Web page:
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David Holubec and Paul Minzenmayer switched to no-till production techniques for wheat and rotation crops years ago and continue to fine tune operations to improve efficiency and profit potential. They discussed production techniques at the recent Big Country Wheat Conference in Abilene, Texas.
Clean fields crucial
Clean fields are important.
“Wild oat has been trouble and grows l in ditches, corners and field borders,” Holubec said. “I leased a field two years ago that had a bad wild oat problem. We used two applications of Axial and cleaned it up. We have very few left.”
He’s particular about keeping fence borders free of wild oat and other weeds and uses a spray rig mounted on a four-wheeler to spray along fences. He might take out a row of wheat to kill weeds but figures he’ll lose no more than a-half acre over the farm. “It’s worth losing that to get rid of the weeds,” he said.
Minzenmayer also battles wild oat and has had good results with PowerFlex. “We put it out early but we get some residual activity,” he said.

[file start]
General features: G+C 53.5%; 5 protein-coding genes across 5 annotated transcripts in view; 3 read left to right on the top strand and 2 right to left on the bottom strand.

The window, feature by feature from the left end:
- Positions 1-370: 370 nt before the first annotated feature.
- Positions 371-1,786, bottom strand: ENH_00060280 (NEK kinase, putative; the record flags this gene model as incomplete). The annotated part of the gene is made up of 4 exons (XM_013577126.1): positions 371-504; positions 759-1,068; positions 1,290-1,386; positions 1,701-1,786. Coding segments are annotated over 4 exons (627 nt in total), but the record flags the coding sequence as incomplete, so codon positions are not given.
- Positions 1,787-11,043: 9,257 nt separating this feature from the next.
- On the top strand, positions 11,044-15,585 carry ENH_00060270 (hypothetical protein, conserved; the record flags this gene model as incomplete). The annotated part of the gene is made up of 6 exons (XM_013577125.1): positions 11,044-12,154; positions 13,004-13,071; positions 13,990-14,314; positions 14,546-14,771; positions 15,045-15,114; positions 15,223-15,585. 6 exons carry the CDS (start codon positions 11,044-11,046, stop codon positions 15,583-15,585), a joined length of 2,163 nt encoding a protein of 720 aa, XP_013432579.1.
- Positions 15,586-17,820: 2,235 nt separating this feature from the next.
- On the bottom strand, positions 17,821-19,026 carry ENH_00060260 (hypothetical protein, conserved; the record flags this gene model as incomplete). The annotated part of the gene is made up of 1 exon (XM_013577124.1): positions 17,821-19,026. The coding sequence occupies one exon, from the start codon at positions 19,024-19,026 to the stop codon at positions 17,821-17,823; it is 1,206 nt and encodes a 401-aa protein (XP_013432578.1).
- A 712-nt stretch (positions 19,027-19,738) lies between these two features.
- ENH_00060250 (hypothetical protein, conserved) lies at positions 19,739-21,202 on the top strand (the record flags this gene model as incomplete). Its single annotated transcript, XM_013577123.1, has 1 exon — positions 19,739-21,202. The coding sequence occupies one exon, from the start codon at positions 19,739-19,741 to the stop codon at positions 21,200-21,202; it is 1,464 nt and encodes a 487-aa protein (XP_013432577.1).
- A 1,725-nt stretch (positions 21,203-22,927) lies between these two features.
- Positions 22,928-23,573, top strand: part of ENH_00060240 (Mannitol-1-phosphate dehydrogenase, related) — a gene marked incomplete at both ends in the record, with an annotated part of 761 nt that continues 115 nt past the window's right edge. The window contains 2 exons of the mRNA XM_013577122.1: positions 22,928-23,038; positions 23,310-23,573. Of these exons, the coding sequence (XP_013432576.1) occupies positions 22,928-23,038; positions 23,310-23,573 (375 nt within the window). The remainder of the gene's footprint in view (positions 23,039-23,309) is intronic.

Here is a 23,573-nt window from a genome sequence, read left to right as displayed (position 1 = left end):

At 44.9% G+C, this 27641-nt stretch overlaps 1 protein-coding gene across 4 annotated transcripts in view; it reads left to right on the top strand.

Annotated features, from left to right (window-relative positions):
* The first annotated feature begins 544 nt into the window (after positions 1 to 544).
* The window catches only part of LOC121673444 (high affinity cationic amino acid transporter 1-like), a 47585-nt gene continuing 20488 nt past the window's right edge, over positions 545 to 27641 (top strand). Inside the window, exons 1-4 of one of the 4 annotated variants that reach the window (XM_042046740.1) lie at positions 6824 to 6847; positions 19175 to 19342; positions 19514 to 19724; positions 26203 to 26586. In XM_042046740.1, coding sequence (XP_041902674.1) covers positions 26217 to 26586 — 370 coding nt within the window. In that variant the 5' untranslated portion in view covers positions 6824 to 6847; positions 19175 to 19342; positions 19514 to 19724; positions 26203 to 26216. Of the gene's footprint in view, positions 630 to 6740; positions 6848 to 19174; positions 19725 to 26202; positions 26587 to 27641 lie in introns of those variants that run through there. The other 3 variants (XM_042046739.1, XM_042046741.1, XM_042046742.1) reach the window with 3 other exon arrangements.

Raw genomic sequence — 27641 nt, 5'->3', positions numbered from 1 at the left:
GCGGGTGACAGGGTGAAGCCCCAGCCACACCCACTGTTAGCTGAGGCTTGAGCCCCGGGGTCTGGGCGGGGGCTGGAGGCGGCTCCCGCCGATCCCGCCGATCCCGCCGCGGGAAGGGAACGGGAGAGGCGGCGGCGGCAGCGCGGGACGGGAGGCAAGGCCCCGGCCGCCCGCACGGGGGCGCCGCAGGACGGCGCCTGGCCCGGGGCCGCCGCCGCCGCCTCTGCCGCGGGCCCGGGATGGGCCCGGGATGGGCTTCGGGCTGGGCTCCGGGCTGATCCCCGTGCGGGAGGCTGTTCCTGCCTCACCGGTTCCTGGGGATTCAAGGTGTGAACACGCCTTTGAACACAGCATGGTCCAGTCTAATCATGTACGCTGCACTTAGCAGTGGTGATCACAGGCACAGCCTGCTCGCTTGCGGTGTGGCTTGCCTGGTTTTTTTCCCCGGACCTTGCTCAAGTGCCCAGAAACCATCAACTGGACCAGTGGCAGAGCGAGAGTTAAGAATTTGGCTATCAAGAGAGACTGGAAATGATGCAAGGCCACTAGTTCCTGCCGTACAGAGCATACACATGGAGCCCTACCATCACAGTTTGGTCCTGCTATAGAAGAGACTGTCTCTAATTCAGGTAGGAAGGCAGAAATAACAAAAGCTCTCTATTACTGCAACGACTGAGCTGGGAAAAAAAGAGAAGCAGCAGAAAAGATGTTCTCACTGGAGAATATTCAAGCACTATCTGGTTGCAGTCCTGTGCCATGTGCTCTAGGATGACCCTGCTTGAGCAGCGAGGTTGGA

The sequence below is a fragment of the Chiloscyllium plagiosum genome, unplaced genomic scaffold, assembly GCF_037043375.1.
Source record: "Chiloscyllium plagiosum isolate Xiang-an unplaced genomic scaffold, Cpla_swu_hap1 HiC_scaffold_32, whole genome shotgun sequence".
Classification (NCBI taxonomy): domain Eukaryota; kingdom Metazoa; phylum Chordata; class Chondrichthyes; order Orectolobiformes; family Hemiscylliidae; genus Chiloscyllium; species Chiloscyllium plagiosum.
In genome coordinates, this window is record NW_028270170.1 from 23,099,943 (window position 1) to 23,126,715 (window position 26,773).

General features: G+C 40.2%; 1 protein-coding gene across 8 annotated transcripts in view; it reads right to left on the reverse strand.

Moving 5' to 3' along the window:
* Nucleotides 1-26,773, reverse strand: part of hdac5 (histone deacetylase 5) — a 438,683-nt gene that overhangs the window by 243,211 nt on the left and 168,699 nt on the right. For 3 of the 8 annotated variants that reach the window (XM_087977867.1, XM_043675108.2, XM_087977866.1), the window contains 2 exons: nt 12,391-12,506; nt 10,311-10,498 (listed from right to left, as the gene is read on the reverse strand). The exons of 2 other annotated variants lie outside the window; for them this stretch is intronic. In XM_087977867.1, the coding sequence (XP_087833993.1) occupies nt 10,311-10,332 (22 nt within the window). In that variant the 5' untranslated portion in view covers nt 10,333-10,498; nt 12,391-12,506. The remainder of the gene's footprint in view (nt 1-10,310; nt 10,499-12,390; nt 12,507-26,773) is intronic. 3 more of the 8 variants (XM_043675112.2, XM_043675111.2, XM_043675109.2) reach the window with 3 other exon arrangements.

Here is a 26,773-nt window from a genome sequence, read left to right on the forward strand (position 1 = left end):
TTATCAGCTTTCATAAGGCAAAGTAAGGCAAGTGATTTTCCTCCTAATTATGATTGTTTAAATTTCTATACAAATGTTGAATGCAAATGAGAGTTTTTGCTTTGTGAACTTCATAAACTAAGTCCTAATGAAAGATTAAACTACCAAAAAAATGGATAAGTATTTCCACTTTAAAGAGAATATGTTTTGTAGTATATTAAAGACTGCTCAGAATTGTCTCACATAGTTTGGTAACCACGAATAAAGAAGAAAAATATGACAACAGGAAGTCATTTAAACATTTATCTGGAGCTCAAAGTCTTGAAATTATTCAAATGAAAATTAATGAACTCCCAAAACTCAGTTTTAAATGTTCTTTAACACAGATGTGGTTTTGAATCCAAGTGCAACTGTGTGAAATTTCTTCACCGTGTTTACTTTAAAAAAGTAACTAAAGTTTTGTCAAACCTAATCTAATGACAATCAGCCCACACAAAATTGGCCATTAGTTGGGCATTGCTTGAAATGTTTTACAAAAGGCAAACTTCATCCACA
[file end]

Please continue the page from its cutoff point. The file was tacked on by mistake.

Holubec likes “to wait as long as possible” to apply Axial, so he doesn’t have to make multiple applications for several flushes.
They both apply fungicide to varieties susceptible to rust diseases. “I sprayed Tam 112 and Coronado,” Holubec said. “The others were okay.”
He and Minzenmayer both used Tilt fungicide.
They have different marketing strategies.
Holubec has on-farm storage for wheat but said storing may not always be the best marketing option. “The elevator price at harvest was the best we had last year,” he said. “For 2010, it’s hard to predict.”
He said storage also comes with such disadvantages as time and labor to load and unload and to maintain the grain. “We also have maintenance costs like repairing wind damage. The initial expense can be high, too,” he said.
“A big advantage is that we don’t have to wait at the elevator.”
He also has the option of holding for a price increase if harvest-time offerings are too low. “I like to store it and then take calls and bids as the market improves.”
Minzenmayer likes to forward price a portion of his crop early. “We don’t like to contract more than two-thirds of it before harvest,” he said.